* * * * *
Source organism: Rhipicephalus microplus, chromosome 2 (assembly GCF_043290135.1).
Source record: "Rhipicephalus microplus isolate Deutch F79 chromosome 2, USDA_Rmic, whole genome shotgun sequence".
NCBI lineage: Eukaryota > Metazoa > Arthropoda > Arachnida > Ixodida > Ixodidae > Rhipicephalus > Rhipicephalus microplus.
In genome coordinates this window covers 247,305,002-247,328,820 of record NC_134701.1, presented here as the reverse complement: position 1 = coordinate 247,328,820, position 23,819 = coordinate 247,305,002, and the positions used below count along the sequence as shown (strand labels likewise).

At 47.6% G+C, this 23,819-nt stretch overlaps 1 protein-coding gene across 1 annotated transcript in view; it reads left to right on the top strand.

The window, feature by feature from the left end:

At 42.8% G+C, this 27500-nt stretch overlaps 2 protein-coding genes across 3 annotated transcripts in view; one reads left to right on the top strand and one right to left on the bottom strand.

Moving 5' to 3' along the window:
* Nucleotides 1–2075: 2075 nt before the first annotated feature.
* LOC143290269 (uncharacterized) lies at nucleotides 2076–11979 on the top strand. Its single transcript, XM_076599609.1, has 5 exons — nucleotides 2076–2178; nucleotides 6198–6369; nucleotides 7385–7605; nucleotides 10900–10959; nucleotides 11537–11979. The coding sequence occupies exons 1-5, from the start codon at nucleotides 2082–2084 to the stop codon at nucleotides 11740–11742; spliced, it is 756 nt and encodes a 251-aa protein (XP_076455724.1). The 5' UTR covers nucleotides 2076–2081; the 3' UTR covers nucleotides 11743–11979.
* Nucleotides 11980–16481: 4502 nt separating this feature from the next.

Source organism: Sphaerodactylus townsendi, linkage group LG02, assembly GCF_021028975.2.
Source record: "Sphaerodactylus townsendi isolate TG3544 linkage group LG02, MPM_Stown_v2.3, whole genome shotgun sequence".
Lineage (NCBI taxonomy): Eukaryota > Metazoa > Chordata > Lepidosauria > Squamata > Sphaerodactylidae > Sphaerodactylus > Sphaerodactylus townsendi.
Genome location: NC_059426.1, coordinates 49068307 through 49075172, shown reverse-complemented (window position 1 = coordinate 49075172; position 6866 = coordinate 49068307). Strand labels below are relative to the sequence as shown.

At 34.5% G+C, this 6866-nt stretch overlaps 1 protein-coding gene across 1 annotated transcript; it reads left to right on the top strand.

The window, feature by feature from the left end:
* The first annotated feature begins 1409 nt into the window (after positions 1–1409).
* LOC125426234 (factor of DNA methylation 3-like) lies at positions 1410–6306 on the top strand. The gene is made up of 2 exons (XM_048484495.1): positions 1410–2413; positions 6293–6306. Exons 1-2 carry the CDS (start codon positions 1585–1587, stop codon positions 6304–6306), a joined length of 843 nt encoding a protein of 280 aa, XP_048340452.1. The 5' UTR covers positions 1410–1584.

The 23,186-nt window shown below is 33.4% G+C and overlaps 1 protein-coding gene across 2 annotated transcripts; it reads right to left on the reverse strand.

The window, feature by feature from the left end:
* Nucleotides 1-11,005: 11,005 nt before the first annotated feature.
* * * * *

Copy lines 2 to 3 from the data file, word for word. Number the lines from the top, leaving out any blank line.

Source record: "Rhipicephalus microplus isolate Deutch F79 chromosome 2, USDA_Rmic, whole genome shotgun sequence".
NCBI lineage: Eukaryota > Metazoa > Arthropoda > Arachnida > Ixodida > Ixodidae > Rhipicephalus > Rhipicephalus microplus.